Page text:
Abstract 367: Insulin Resistance is Associated with Increased Sympathetic Activity and Decreased Baroreflex Function in Obese African American Women

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Abstract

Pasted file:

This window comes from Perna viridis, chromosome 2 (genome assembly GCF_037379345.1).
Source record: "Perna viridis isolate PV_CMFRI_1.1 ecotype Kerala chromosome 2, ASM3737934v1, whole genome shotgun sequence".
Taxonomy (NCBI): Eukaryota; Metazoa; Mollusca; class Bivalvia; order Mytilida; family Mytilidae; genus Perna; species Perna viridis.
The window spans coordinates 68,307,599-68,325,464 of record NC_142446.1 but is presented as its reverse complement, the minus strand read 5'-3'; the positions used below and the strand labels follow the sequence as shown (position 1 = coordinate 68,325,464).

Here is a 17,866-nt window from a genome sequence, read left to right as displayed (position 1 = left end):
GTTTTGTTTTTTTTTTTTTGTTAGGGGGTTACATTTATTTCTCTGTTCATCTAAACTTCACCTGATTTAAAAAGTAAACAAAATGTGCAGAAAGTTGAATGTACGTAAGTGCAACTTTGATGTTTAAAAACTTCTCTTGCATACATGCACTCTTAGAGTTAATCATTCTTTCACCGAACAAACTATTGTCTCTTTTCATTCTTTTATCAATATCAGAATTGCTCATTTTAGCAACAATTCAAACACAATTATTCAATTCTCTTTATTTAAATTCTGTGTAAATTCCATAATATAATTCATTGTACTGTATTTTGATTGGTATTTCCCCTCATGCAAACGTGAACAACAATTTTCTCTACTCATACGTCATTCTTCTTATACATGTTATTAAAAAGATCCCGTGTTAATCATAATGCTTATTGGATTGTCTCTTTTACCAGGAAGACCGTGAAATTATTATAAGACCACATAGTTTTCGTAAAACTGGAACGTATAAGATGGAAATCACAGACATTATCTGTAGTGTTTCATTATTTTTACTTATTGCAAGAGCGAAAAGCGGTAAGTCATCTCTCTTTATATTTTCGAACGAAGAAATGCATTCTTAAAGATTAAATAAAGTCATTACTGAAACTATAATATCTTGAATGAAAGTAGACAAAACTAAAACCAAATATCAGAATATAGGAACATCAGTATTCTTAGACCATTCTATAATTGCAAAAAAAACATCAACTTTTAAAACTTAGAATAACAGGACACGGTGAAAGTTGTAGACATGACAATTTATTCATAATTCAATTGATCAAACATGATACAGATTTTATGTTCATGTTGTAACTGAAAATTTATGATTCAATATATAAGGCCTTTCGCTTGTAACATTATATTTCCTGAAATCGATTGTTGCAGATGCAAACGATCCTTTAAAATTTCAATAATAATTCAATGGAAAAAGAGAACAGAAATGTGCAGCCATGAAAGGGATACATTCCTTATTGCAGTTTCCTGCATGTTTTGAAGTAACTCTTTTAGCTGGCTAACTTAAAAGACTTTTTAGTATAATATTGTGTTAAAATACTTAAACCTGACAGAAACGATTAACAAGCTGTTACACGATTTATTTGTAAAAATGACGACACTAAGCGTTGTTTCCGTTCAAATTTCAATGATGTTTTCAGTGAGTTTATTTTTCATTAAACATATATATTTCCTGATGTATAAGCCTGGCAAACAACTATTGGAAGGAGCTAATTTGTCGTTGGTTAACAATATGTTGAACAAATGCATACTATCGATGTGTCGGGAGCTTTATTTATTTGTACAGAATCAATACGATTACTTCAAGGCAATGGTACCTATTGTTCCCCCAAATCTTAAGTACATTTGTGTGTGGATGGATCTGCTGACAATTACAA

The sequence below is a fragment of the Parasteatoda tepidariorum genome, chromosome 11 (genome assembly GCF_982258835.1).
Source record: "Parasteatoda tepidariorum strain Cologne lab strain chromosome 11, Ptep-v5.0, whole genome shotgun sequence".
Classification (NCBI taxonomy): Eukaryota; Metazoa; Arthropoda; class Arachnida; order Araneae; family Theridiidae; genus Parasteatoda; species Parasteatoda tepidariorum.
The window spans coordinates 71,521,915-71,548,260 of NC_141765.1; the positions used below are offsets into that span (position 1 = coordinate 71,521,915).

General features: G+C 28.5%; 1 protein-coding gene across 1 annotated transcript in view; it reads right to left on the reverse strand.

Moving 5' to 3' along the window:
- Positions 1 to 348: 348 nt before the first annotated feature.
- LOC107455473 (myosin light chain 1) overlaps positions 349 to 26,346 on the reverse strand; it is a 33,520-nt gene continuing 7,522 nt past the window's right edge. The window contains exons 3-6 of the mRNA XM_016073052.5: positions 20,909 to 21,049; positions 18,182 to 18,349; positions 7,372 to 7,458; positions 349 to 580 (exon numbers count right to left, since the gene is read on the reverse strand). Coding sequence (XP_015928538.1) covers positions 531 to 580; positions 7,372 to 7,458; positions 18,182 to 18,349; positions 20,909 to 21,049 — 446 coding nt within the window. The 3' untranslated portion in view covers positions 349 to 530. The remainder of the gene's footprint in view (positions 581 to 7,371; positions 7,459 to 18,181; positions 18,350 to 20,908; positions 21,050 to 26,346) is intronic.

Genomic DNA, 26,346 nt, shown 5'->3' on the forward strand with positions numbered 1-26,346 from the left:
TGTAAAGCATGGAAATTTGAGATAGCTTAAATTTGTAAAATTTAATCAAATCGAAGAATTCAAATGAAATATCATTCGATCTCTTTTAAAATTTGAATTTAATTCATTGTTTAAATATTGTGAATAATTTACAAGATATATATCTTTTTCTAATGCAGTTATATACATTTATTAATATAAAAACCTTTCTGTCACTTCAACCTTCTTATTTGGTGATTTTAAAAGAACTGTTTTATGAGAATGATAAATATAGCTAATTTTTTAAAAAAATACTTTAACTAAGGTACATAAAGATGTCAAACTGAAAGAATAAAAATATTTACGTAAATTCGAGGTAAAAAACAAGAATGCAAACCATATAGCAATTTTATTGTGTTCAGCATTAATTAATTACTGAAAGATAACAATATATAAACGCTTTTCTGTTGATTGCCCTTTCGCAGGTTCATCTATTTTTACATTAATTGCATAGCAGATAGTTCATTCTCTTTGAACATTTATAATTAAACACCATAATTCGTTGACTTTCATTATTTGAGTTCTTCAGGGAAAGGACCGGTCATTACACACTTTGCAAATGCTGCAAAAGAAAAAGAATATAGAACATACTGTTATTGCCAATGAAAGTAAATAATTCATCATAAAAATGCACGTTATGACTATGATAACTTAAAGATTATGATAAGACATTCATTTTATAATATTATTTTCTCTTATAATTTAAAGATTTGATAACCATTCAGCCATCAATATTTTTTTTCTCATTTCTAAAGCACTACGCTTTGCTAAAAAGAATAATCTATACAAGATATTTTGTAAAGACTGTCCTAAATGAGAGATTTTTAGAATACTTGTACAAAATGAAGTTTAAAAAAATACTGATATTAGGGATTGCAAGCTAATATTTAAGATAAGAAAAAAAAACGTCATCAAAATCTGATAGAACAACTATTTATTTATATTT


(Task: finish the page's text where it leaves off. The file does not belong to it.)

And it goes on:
Obesity has a greater detrimental impact on the health of African American (AA) women than any other racial or gender group. Nearly 80% of AA women are overweight or obese and have higher incidence of insulin resistance compared to Caucasian women. The sympathetic nervous system (SNS) is increased in obesity and previous studies have reported that it may contribute to insulin resistance. However, most of these studies were performed in Caucasians. Thus, the contribution of the SNS to insulin resistance in African Americans remains unknown.The aim of this study was to determine if sympathetic activity is increased in obese AA women with insulin resistance. A total of 35 obese AA women with metabolic syndrome were studied (age 43±9 years, body mass index 38.7±5.5 Kg/m2, percentage body fat 48±4). Insulin sensitivity (SI) was evaluated by frequently sampled intravenous tolerance test and analyzed with Bergman's minimal model (MINMOD). Measurement of sympathetic regulation of vasomotor tone and baroreflex gain were determined with baroreflex-cross spectral analysis. Our results showed that SI was directly associated with baroreflex sensitivity, Figure. Subjects with insulin resistance (SI<3) had lower baroreflex sensitivity compared with those with normal SI (6.2±2.8 vs 10.4±4.5 ms/mm Hg, P=0.009). Subjects with insulin resistance tended to have elevated sympathetic activity as measured by low frequency variability of systolic blood pressure (LFSBP; 5.9±3.4 vs 3.7±2.0 mm Hg2, P=0.057). In conclusion, insulin resistance is associated with decreased baroreflex gain and increased sympathetic activity in obese AA women.

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